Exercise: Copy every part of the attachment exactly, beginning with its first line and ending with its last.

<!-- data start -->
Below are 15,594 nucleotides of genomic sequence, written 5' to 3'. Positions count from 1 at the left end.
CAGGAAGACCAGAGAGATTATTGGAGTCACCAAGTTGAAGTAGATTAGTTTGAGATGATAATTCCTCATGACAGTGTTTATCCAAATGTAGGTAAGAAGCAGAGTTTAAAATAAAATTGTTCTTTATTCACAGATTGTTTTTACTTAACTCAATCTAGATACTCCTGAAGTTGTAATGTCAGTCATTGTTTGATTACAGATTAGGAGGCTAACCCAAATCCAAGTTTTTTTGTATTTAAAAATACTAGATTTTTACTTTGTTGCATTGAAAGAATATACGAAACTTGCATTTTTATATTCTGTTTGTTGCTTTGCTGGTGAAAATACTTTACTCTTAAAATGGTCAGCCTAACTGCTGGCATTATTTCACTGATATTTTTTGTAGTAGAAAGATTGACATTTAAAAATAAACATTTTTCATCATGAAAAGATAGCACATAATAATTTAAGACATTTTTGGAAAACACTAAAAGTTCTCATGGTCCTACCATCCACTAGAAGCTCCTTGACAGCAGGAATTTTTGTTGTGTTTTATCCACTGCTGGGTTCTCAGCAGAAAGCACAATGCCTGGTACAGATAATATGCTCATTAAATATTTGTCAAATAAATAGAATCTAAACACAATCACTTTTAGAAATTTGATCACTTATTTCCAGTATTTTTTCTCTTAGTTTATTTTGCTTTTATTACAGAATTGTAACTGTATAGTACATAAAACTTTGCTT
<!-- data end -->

Below are 15,594 nucleotides of genomic sequence, written 5' to 3'. Positions count from 1 at the left end.
CAGGAAGACCAGAGAGATTATTGGAGTCACCAAGTTGAAGTAGATTAGTTTGAGATGATAATTCCTCATGACAGTGTTTATCCAAATGTAGGTAAGAAGCAGAGTTTAAAATAAAATTGTTCTTTATTCACAGATTGTTTTTACTTAACTCAATCTAGATACTCCTGAAGTTGTAATGTCAGTCATTGTTTGATTACAGATTAGGAGGCTAACCCAAATCCAAGTTTTTTTGTATTTAAAAATACTAGATTTTTACTTTGTTGCATTGAAAGAATATACGAAACTTGCATTTTTATATTCTGTTTGTTGCTTTGCTGGTGAAAATACTTTACTCTTAAAATGGTCAGCCTAACTGCTGGCATTATTTCACTGATATTTTTTGTAGTAGAAAGATTGACATTTAAAAATAAACATTTTTCATCATGAAAAGATAGCACATAATAATTTAAGACATTTTTGGAAAACACTAAAAGTTCTCATGGTCCTACCATCCACTAGAAGCTCCTTGACAGCAGGAATTTTTGTTGTGTTTTATCCACTGCTGGGTTCTCAGCAGAAAGCACAATGCCTGGTACAGATAATATGCTCATTAAATATTTGTCAAATAAATAGAATCTAAACACAATCACTTTTAGAAATTTGATCACTTATTTCCAGTATTTTTTCTCTTAGTTTATTTTGCTTTTATTACAGAATTGTAACTGTATAGTACATAAAACTTTGCTT